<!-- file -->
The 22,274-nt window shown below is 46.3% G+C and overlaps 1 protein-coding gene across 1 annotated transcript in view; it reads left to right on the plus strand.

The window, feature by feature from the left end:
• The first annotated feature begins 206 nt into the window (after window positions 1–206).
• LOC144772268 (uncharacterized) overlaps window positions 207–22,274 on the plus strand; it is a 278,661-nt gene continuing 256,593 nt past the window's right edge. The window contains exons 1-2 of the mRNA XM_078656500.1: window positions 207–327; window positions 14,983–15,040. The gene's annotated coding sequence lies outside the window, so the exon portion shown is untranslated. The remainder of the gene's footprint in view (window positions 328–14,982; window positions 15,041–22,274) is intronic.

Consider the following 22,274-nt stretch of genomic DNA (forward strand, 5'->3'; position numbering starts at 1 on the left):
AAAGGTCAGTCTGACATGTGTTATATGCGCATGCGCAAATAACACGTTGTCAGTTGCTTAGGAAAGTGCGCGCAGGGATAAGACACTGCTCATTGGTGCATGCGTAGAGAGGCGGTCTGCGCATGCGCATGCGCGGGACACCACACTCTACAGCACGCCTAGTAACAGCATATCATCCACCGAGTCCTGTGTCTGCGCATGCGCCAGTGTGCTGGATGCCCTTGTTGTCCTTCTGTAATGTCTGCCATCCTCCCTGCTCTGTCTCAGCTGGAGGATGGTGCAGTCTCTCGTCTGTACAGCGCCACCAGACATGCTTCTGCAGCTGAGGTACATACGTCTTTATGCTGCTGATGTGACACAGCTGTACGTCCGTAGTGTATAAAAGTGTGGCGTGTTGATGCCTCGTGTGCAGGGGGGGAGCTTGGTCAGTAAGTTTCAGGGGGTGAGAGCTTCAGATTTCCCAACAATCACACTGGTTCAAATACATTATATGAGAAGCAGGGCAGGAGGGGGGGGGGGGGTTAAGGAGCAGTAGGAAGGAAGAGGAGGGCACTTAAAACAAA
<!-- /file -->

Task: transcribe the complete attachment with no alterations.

The 22,274-nt window shown below is 46.3% G+C and overlaps 1 protein-coding gene across 1 annotated transcript in view; it reads left to right on the plus strand.

The window, feature by feature from the left end:
• The first annotated feature begins 206 nt into the window (after window positions 1–206).
• LOC144772268 (uncharacterized) overlaps window positions 207–22,274 on the plus strand; it is a 278,661-nt gene continuing 256,593 nt past the window's right edge. The window contains exons 1-2 of the mRNA XM_078656500.1: window positions 207–327; window positions 14,983–15,040. The gene's annotated coding sequence lies outside the window, so the exon portion shown is untranslated. The remainder of the gene's footprint in view (window positions 328–14,982; window positions 15,041–22,274) is intronic.

Consider the following 22,274-nt stretch of genomic DNA (forward strand, 5'->3'; position numbering starts at 1 on the left):
AAAGGTCAGTCTGACATGTGTTATATGCGCATGCGCAAATAACACGTTGTCAGTTGCTTAGGAAAGTGCGCGCAGGGATAAGACACTGCTCATTGGTGCATGCGTAGAGAGGCGGTCTGCGCATGCGCATGCGCGGGACACCACACTCTACAGCACGCCTAGTAACAGCATATCATCCACCGAGTCCTGTGTCTGCGCATGCGCCAGTGTGCTGGATGCCCTTGTTGTCCTTCTGTAATGTCTGCCATCCTCCCTGCTCTGTCTCAGCTGGAGGATGGTGCAGTCTCTCGTCTGTACAGCGCCACCAGACATGCTTCTGCAGCTGAGGTACATACGTCTTTATGCTGCTGATGTGACACAGCTGTACGTCCGTAGTGTATAAAAGTGTGGCGTGTTGATGCCTCGTGTGCAGGGGGGGAGCTTGGTCAGTAAGTTTCAGGGGGTGAGAGCTTCAGATTTCCCAACAATCACACTGGTTCAAATACATTATATGAGAAGCAGGGCAGGAGGGGGGGGGGGGGTTAAGGAGCAGTAGGAAGGAAGAGGAGGGCACTTAAAACAAA